He’s also been a graduate assistant or quality control coach at Cal and alma mater Wisconsin.
“My family and I are grateful for the opportunity to join Coach Kingsbury’s staff,” Jamison said. “I’m excited about the potential of the defensive line group and working with (defensive coordinator David) Gibbs. I look forward to jumping right in and getting started with spring practices next week.”
At the moment, BYU is looking at one hellacious start to the 2019 season.
Thursday afternoon, BYU announced tat it has added a future home-and-home series with Tennessee. The Volunteers will serve as the host for a Sept. 7, 2019, matchup at Neyland Stadium in Knoxville, with the second game set for Sept. 1 or 2, 2023, at LaVell Edwards Stadium in Provo.
The 2019 game will mark the first-ever meeting between the two football programs.
“There’s something about those orange and white checkerboard end zones that shouts ‘Tradition!’,” BYU athletic director Tom Holmoe said in a statement. “When the opportunity to play a series with Tennessee presented itself, we didn’t blink. They’re a storied football program with a winning tradition, national championships, a classic stadium, incredible fans and hall of fame coaches.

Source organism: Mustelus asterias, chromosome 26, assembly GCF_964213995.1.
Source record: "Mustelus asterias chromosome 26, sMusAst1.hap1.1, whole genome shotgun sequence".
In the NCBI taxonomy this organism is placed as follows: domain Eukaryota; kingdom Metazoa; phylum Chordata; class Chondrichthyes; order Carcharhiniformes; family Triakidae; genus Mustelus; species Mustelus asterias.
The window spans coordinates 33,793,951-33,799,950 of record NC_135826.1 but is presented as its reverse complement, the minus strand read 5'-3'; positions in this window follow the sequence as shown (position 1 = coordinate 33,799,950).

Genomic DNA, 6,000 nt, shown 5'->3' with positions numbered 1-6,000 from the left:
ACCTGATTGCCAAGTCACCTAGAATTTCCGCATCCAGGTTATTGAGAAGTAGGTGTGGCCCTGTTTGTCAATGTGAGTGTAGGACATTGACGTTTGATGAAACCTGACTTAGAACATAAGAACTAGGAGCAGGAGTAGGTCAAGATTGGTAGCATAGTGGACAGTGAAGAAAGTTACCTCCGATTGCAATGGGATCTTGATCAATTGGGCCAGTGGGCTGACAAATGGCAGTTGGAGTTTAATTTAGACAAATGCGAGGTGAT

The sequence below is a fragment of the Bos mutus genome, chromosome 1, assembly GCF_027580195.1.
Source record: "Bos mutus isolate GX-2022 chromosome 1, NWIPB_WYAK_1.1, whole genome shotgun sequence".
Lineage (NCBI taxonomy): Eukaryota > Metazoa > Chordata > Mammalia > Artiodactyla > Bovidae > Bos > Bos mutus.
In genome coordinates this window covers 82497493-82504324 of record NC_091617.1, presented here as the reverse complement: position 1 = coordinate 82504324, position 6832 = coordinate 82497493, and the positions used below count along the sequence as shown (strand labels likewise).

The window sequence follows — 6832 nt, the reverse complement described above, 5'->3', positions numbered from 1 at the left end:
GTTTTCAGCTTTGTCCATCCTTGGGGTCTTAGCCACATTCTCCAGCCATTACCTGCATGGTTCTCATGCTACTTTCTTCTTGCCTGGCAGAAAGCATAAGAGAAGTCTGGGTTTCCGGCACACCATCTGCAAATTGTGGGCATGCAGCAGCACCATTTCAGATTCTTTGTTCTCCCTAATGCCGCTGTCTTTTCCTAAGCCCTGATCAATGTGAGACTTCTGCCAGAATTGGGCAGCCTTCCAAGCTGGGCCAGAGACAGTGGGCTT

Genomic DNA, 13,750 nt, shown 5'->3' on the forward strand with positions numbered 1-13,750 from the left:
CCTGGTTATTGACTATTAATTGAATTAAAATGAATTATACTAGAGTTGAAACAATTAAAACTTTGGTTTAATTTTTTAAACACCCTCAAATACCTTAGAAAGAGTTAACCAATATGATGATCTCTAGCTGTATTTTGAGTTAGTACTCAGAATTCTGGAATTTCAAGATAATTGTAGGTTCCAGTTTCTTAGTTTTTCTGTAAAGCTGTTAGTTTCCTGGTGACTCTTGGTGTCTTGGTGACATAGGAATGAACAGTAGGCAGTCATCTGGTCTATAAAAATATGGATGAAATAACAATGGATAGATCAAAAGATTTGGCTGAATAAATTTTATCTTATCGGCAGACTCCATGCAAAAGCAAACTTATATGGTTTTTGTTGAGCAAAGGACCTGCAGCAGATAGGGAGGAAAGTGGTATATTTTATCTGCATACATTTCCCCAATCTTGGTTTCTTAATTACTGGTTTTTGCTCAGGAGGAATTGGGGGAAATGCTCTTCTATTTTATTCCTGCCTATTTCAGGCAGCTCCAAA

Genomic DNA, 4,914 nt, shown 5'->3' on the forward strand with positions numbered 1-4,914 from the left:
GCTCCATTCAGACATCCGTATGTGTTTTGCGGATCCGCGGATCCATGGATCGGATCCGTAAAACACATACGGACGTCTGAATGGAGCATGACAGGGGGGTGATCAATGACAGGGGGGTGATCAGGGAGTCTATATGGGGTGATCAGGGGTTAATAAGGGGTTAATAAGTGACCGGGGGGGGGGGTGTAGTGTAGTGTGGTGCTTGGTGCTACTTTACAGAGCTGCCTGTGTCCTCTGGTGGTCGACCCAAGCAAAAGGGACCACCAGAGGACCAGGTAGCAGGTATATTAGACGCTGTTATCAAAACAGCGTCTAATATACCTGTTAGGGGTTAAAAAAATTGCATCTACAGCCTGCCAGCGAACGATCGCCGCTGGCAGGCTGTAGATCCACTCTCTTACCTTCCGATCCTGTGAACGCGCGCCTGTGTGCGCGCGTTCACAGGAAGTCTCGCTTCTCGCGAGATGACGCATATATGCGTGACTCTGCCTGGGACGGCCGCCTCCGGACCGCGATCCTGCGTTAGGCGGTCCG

“It will be a great experience to visit SEC country and play in Neyland Stadium, and later host Tennessee in Provo.”
BYU will kick off the 2019 season against Utah, followed by games against Tennessee, USC and Washington the next three weeks. They also have a pair of mid-October games against Washington State and Boise State.
UT’s other non-conference games that season include Georgia State, Chattanooga and UAB.
Lovie Smith is not a big fan of fighting amongst his Illinois players, a lesson he shared with his aptly nicknamed Fighting Illini squad Wednesday evening.
According to the Decatur Herald & Review, Illinois’ spring practice session yesterday came to an abrupt and premature end after a fight between players broke out. The names of those involved in the fisticuffs are not known as the media hadn’t been permitted to view practice.
From the Herald & Review‘s report:
…a source said Smith wanted to send a strong message about how he hates fighting and considers it an inexcusable transgression that robs the rest of the team of a chance to concentrate on getting better.
The field was cleared at about 5:35 p.m., nearly an hour before practice was scheduled to end. The players were sent to the locker room and the field was quickly cleared of equipment. Reporters were told there would be no interviews and were told to vacate the Memorial Stadium facility.
The Illini, which finished 3-9 in their first season under Smith last year, kicked off spring practice feb. 14 and will conclude it March 10 with the annual spring game.